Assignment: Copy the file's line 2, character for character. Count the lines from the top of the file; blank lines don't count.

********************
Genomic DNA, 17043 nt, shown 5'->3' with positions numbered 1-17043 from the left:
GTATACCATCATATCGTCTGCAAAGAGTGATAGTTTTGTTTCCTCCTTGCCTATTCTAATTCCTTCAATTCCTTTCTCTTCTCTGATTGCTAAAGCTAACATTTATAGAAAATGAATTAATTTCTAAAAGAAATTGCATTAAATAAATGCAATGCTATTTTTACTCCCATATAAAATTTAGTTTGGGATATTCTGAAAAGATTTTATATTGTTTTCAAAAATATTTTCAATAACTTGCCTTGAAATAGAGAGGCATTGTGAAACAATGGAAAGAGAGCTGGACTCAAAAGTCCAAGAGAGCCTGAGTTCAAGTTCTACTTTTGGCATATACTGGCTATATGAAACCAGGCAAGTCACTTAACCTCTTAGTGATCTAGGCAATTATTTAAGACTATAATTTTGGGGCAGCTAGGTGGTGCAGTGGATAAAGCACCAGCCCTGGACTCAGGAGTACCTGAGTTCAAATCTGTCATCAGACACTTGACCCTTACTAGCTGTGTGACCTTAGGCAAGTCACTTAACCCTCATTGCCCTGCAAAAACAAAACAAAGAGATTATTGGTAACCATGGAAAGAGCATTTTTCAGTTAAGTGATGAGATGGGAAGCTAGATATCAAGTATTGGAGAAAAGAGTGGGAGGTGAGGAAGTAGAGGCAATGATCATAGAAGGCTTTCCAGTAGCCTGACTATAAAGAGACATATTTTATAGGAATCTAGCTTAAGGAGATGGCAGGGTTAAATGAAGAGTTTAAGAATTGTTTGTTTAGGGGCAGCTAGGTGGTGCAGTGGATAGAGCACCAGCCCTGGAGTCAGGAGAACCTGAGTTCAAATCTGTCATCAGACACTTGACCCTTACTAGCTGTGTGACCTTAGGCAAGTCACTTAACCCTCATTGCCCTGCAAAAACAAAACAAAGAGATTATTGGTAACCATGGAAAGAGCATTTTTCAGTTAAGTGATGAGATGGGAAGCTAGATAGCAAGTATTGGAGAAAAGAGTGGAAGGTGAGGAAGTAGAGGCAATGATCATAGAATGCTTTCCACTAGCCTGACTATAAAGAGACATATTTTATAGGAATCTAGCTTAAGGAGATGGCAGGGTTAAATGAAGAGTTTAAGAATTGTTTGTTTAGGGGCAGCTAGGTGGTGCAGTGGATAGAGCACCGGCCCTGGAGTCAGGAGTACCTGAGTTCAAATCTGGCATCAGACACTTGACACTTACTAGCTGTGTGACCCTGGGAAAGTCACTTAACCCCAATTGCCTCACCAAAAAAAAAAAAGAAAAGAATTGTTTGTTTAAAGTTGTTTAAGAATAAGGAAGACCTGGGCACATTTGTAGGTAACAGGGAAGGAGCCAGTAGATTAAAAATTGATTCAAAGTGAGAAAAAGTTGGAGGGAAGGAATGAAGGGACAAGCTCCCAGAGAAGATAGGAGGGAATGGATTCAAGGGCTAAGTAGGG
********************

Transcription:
GTATACCATCATATCGTCTGCAAAGAGTGATAGTTTTGTTTCCTCCTTGCCTATTCTAATTCCTTCAATTCCTTTCTCTTCTCTGATTGCTAAAGCTAACATTTATAGAAAATGAATTAATTTCTAAAAGAAATTGCATTAAATAAATGCAATGCTATTTTTACTCCCATATAAAATTTAGTTTGGGATATTCTGAAAAGATTTTATATTGTTTTCAAAAATATTTTCAATAACTTGCCTTGAAATAGAGAGGCATTGTGAAACAATGGAAAGAGAGCTGGACTCAAAAGTCCAAGAGAGCCTGAGTTCAAGTTCTACTTTTGGCATATACTGGCTATATGAAACCAGGCAAGTCACTTAACCTCTTAGTGATCTAGGCAATTATTTAAGACTATAATTTTGGGGCAGCTAGGTGGTGCAGTGGATAAAGCACCAGCCCTGGACTCAGGAGTACCTGAGTTCAAATCTGTCATCAGACACTTGACCCTTACTAGCTGTGTGACCTTAGGCAAGTCACTTAACCCTCATTGCCCTGCAAAAACAAAACAAAGAGATTATTGGTAACCATGGAAAGAGCATTTTTCAGTTAAGTGATGAGATGGGAAGCTAGATATCAAGTATTGGAGAAAAGAGTGGGAGGTGAGGAAGTAGAGGCAATGATCATAGAAGGCTTTCCAGTAGCCTGACTATAAAGAGACATATTTTATAGGAATCTAGCTTAAGGAGATGGCAGGGTTAAATGAAGAGTTTAAGAATTGTTTGTTTAGGGGCAGCTAGGTGGTGCAGTGGATAGAGCACCAGCCCTGGAGTCAGGAGAACCTGAGTTCAAATCTGTCATCAGACACTTGACCCTTACTAGCTGTGTGACCTTAGGCAAGTCACTTAACCCTCATTGCCCTGCAAAAACAAAACAAAGAGATTATTGGTAACCATGGAAAGAGCATTTTTCAGTTAAGTGATGAGATGGGAAGCTAGATAGCAAGTATTGGAGAAAAGAGTGGAAGGTGAGGAAGTAGAGGCAATGATCATAGAATGCTTTCCACTAGCCTGACTATAAAGAGACATATTTTATAGGAATCTAGCTTAAGGAGATGGCAGGGTTAAATGAAGAGTTTAAGAATTGTTTGTTTAGGGGCAGCTAGGTGGTGCAGTGGATAGAGCACCGGCCCTGGAGTCAGGAGTACCTGAGTTCAAATCTGGCATCAGACACTTGACACTTACTAGCTGTGTGACCCTGGGAAAGTCACTTAACCCCAATTGCCTCACCAAAAAAAAAAAAGAAAAGAATTGTTTGTTTAAAGTTGTTTAAGAATAAGGAAGACCTGGGCACATTTGTAGGTAACAGGGAAGGAGCCAGTAGATTAAAAATTGATTCAAAGTGAGAAAAAGTTGGAGGGAAGGAATGAAGGGACAAGCTCCCAGAGAAGATAGGAGGGAATGGATTCAAGGGCTAAGTAGGG